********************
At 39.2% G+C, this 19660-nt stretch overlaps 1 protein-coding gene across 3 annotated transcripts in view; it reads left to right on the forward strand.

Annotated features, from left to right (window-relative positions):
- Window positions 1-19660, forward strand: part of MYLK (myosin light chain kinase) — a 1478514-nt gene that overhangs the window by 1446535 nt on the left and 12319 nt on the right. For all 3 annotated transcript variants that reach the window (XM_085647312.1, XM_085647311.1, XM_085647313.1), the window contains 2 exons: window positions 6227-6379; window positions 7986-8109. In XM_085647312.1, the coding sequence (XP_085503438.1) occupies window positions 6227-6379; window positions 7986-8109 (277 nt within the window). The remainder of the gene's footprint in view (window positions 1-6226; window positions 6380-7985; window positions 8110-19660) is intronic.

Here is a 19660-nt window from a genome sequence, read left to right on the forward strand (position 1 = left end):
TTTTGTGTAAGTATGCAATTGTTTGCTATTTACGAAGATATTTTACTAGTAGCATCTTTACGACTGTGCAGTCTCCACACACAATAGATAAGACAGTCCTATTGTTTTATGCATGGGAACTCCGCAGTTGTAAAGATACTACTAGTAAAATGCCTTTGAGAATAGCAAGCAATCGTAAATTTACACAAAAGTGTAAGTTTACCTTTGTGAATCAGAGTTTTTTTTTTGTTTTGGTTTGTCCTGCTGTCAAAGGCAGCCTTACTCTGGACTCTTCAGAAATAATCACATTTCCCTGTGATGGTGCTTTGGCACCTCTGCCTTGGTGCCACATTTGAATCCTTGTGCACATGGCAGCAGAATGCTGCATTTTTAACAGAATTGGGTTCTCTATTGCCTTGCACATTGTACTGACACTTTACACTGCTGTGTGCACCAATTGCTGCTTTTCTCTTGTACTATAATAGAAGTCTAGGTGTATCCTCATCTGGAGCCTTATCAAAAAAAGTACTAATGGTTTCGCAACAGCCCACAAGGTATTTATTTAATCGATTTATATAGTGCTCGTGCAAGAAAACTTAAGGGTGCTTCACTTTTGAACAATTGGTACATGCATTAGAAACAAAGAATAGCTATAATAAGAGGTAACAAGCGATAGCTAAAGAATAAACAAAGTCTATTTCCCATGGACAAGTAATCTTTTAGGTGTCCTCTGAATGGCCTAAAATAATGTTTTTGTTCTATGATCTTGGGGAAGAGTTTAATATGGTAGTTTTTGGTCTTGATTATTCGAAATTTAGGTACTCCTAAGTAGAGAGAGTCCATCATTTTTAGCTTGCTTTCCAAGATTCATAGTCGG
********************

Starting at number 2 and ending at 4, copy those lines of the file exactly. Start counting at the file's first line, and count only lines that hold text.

Annotated features, from left to right (window-relative positions):
- Window positions 1-19660, forward strand: part of MYLK (myosin light chain kinase) — a 1478514-nt gene that overhangs the window by 1446535 nt on the left and 12319 nt on the right. For all 3 annotated transcript variants that reach the window (XM_085647312.1, XM_085647311.1, XM_085647313.1), the window contains 2 exons: window positions 6227-6379; window positions 7986-8109. In XM_085647312.1, the coding sequence (XP_085503438.1) occupies window positions 6227-6379; window positions 7986-8109 (277 nt within the window). The remainder of the gene's footprint in view (window positions 1-6226; window positions 6380-7985; window positions 8110-19660) is intronic.

Here is a 19660-nt window from a genome sequence, read left to right on the forward strand (position 1 = left end):